All sex is barely enough
“Sex is like air; it’s not important unless you aren’t getting any.” — John Callahan
With all the chaos in the world, my spouse and I have figured out how to keep our sex life in balance, or at least I thought we had. Being locked in with your significant other for 24 hours a day, seven days a week, can become uninspiring in the bedroom. There are the small (and big) things your partner does that get on your last nerve. Nevertheless, we have kept it, but it takes work.
A Good Balance
First, we established a once-a-week recurring sex day. This means that every Tuesday is a day that we are especially nice to each other, putting aside even the big annoyances to have a night of passion. The recurring sex day works well as usually after that night of desire; the problems are not so annoying.
One day, I was bored with walking all the time, so I suggested that we have daily sex instead. It turned out that daily sex was too much for us, so; instead, we stuck with the recurring sex night with a few nights added in. I thought all was well, then surprise.
Surprise, More Is Requested
It was Thursday evening. It had been a good day. I wrote two articles while he worked on the flowers in our lanai. We had run our sexual routine on our regularly scheduled Tuesday night and followed up Wednesday night as well. I was watching TV when my spouse leaned over and squeezed my arm as he handed me a gin and tonic. He sat a bowl of spicy Doritos next to me. A sage and cedar candle was burning in the background. (When had he lit that?) Never one to turn down a drink, I took a sip. It was smooth and cold; made exactly the way I like it. I bit a spicy Dorito; the gin and tonic and the Doritos were so good together. I smiled with pleasure. Humm.
My honey sat next to me and put his arm around me. I said, “Oh, you trying to get some extra sex?” He said, “There is no such thing as extra sex. All sex is barely enough.” I said, “Interesting, explain.”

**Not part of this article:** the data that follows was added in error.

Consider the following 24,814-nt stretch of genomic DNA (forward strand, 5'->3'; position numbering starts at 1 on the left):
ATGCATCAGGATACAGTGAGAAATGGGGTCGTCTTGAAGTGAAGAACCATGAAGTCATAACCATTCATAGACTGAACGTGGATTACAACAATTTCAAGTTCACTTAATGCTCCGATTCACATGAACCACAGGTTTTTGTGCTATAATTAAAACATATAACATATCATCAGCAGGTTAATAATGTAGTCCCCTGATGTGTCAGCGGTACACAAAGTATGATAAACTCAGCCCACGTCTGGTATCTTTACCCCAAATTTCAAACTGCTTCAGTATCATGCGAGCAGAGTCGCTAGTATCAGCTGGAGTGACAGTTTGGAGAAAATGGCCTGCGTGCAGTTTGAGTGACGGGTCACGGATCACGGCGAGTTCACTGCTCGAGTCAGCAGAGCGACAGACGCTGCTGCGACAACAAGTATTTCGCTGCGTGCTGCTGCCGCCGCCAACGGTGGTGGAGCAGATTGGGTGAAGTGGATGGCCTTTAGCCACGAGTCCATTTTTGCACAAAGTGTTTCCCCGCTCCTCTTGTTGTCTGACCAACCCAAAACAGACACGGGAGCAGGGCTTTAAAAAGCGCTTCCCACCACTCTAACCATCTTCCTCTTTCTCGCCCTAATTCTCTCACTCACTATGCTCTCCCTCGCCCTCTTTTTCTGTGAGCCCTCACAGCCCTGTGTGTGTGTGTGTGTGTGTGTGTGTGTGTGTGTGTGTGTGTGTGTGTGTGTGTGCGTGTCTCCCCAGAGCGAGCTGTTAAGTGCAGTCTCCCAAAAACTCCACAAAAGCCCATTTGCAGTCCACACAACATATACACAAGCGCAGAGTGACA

My husband launched into an explanation. “Anytime you have people who love and desire each other when one of them solicits the other, that is not extra sex. That is just barely enough sex for those two people. Whoever is seeking to hit it will do whatever is needed to cause the other person to respond. Tonight, I have a pitcher of drinks made precisely the way you like them. I pulled out one of your favorite treats.
We will watch a romantic comedy of some sort; I’m thinking of the one with Cher and Nicolas Cage. By then, you’ll be feeling full and warm toward me. The night we have will not be extra at all. If, by some chance, at the end of the night, there is no sex, then no harm, no foul. We would have had a great relaxing evening enjoying each other’s company with me pampering you. Either there was desired sex or no sex. ” I looked up at him. He was right.
Desired Sex or No Sex
His logic made sense, but I had not thought of it in that way. Like most couples, we have become accustomed to having our lover available to us whenever we could seduce them. A sexual encounter is not automatic, nor will it ever be. There is no extra sex because either we are seeking sex with our partner or they are seeking intimacy with us. All is desired and needed. Sometimes sex would be an unnecessary intrusion into a shared moment of pleasure. I know I’m right. Think about you and your partner. It is all good.
Toni Crowe retired as the Vice President of Operations of a multi-billion-dollar company to pursue her dream of being a writer. Toni has written six books. Her bestselling business book, ‘Bullets and Bosses Don’t Have Friends’ won a Gold Readers Award.